The time is now for Virtual Desktop Infrastructure (VDI) using Virtual GPUs (vGPU) to take hold. Workers and devices are scattered, and employees often need to work remotely. This poses all sorts of challenges in terms of security, productivity, user adaptation, and IT management. Also, there is a shift to a greater need for engineers and designers to use 3D applications and other graphics accelerated applications with large amounts of data. In the past, CPU-only VDI environments were deployed to centralize management; however, these solutions could only reach office workers who did not need graphics acceleration, and power users, designers, and more were left out and had to stick with dedicated machines. Now, VDI has reached the point that all users who need graphics acceleration have a solution by combining VDI with vGPU. GIGABYTE has many servers specifically designed for VDI usage for productivity applications, 3D modeling, HPC applications, AI, and more.

Who needs VDI with Virtual GPUs?

Challenges to VDI

Several industries have been quick to adopt VDI, such as Healthcare as they needed greater compliance with regulations, and remote access became a must. However, as companies are pondering the possibility of switching there servers to VDI there are some major challenges ahead.
When we say companies need to adopt new practices we are focusing on the individuals. The switch from a personal device that is always yours to one that is simply logged in can make many users become perturbed. Add this to the fact that not all applications can be virtualized and you have a user that does not want to adopt a new way of using the PC. Convincing and showing employees that in the long term it is worth it must be done. As well, costs upfront are high for VDI architecture. Instead of buying a laptop when a user needs one, all the hardware and setup for VDI must be done before deployment of virtual devices. Last, to deploy virtual devices, IT administrators need to be onboard with the project and require high proficiency in working with servers and may need training. If these challenges can be met companies can reap the benefits of VDI.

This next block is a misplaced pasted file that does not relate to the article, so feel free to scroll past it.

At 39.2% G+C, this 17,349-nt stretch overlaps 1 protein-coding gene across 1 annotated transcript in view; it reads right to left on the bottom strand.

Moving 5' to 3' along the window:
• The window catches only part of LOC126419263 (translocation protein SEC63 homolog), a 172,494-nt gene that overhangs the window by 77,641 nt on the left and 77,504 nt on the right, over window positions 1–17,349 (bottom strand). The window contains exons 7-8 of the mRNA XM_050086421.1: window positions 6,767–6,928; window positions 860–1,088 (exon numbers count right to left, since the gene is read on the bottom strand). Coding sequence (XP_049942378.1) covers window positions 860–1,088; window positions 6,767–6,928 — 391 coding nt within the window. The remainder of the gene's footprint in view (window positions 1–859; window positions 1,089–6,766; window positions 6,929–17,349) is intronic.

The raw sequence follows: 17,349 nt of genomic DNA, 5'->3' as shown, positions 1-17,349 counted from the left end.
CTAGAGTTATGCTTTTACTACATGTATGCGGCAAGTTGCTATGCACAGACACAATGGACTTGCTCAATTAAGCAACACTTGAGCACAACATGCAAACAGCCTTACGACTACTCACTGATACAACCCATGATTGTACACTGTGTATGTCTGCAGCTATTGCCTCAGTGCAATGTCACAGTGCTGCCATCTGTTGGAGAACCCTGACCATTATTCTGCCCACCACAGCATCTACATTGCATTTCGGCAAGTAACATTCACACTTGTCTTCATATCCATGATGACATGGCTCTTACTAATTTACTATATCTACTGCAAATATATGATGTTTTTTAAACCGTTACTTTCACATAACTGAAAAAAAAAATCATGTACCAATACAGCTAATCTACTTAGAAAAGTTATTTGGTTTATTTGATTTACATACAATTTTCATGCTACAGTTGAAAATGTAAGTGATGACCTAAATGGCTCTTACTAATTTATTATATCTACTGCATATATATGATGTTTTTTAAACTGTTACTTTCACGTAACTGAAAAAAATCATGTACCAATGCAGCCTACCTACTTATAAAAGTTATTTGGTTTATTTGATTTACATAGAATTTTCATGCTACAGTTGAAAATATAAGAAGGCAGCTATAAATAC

Benefitd of VDI

VDI Architecture Explained

The concept of VDI is to use hardware in a server and allocate it to virtual machines (VM). The image on the right visualizes the allocation of resources. And the image below depicts virtualization architecture that is discussed next.

To start, a server is built with typical hardware (CPU, RAM, storage, GPU, network interconnects, etc.) that has been determined for the end users. After hardware installation, a hypervisor (Microsoft Hyper-V, Citrix XenServer, etc.) is installed to abstract the hardware. This hypervisor creates a virtualization layer upon which the VMs are built. The hypervisor that is between the VMs and the hardware contains a Virtual Machine Manager. Through this technology each VM is added with their own operating system and applications. At this point a server has virtualized all but the GPU.

To create a virtual GPU, software such as NVIDIA Virtual GPU Manager installs in the hypervisor. This software coupled with other NVIDIA software (vCS, vDWS, vPC, or vApps) allows customization of the virtual machine. On this vGPU layer are the VMs as before, but now with NVIDIA drivers and binaries/libraries.



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